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The molecular basis for responsiveness to anti-viral therapy in hepatitis C.

Authors
Type
Published Article
Journal
Forum (Genoa, Italy)
Publication Date
Volume
10
Issue
1
Pages
46–58
Identifiers
PMID: 10717257
Source
Medline

Abstract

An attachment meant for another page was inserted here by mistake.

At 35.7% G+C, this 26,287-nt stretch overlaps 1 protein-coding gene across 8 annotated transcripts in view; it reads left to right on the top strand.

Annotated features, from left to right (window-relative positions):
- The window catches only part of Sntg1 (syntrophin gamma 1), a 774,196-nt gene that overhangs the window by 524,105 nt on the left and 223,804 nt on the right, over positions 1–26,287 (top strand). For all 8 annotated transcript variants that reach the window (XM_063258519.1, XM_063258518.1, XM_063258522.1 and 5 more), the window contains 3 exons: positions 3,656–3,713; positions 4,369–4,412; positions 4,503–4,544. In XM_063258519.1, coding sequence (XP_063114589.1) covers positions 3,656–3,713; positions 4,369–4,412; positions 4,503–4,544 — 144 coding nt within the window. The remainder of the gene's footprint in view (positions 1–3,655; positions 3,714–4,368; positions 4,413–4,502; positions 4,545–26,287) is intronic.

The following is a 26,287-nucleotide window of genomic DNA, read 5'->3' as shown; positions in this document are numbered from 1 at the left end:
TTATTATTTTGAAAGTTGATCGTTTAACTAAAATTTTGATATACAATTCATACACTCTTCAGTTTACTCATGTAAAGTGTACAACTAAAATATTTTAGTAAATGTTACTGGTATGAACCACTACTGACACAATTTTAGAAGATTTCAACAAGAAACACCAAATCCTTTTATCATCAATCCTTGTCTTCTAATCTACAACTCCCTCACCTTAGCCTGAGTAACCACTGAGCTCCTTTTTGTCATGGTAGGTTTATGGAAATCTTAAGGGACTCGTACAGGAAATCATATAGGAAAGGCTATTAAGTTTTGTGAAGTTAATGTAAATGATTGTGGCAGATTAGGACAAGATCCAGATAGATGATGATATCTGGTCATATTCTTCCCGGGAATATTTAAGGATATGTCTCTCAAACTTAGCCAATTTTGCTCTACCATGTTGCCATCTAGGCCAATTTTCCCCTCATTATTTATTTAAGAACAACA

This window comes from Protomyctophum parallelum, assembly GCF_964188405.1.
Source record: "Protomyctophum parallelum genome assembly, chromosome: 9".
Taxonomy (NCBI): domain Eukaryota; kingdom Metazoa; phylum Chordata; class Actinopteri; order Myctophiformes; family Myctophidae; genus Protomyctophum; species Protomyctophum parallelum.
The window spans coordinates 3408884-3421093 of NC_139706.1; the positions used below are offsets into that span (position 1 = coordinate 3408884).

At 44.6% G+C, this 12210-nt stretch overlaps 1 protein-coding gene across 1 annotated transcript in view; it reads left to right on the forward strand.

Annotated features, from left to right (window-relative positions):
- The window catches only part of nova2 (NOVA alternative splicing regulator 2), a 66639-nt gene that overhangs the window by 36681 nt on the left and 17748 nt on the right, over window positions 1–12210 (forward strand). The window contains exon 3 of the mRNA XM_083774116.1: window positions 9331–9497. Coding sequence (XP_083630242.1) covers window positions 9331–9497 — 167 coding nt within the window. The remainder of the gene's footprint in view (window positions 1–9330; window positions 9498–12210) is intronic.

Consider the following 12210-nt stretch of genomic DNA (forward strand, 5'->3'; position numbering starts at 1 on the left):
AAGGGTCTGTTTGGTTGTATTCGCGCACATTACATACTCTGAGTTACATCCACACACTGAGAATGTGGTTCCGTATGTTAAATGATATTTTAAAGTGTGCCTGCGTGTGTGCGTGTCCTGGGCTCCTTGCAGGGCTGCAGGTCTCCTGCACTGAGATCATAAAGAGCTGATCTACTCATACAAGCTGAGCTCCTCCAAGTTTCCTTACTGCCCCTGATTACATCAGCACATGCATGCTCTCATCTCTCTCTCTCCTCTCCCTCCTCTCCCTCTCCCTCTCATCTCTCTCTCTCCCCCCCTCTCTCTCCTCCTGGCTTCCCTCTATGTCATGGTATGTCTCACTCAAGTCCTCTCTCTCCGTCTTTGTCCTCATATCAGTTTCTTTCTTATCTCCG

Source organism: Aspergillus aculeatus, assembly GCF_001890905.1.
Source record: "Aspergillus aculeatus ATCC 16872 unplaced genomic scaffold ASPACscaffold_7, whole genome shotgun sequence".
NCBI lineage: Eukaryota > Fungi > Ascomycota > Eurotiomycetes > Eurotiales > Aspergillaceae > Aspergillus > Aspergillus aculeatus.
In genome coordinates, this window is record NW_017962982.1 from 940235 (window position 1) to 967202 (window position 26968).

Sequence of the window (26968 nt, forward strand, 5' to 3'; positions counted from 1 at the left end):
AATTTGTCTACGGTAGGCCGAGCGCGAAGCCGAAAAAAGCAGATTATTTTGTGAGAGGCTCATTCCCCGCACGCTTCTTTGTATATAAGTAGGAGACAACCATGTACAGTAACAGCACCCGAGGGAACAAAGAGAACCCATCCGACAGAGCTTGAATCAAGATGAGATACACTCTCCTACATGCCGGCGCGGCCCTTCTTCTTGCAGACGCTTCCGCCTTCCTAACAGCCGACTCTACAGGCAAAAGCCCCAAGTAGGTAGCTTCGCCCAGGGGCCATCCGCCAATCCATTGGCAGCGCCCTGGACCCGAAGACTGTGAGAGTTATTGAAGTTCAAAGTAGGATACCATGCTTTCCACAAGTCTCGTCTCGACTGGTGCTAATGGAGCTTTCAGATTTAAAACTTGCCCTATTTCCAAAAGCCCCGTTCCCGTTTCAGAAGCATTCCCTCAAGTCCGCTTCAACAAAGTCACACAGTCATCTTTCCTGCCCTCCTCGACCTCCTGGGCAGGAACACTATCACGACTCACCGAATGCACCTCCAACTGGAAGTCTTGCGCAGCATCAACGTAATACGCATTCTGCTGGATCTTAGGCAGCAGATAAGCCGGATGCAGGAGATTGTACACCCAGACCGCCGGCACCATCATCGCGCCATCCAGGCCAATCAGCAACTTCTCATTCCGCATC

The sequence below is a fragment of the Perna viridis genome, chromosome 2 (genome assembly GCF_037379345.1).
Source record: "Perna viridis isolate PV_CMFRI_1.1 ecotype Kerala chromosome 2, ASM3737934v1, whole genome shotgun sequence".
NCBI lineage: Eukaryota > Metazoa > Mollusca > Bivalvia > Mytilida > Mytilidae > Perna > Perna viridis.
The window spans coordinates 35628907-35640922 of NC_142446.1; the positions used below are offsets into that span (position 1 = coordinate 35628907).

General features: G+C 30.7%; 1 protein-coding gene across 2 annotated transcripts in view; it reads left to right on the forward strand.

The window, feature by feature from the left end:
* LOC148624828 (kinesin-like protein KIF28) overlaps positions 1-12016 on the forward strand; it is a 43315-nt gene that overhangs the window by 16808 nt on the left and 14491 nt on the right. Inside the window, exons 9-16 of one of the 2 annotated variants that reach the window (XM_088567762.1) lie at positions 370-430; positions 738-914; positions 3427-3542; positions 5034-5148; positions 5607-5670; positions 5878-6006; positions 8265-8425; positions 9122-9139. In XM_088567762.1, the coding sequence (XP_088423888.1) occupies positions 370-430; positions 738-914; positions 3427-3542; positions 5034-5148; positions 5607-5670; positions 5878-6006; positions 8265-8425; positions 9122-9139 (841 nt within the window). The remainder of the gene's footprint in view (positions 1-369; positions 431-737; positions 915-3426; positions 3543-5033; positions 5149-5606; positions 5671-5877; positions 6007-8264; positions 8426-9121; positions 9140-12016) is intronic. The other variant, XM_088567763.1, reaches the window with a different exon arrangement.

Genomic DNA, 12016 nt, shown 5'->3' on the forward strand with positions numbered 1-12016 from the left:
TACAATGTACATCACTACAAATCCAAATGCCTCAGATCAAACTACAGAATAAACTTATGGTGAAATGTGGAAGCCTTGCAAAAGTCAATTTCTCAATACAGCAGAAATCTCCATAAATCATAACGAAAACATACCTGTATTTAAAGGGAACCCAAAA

Hepatitis C virus (HCV) infection is an important clinical problem, with a world-wide prevalence of approximately 1-2%. HCV infection is associated with an increased risk for the development of severe liver disease. HCV is inherently resistant to anti-viral therapy with interferon (IFN). The virus circulates in infected individuals as a mixture of related, yet genetically distinct variants, or quasispecies. Many studies have implicated HCV quasispecies in IFN responsiveness. Effective containment of HCV quasispecies mutation and selection through more aggressive therapy (e.g. daily induction), combination therapy (e.g. IFN plus ribavirin), or longer lasting therapy (e.g. pegylated IFN) is required for IFN responsiveness. Recently, several HCV proteins including the non-structural 5A and envelope gene 2-glycoprotein have been implicated in HCV anti-viral resistance. It is likely that multiple HCV genes disrupt IFN-induced anti-viral responses at many levels and that these virus-host cell interactions are associated with IFN resistance. Characterisation of HCV-encoded mechanisms of anti-viral resistance has important implications for the development of new anti-virals.

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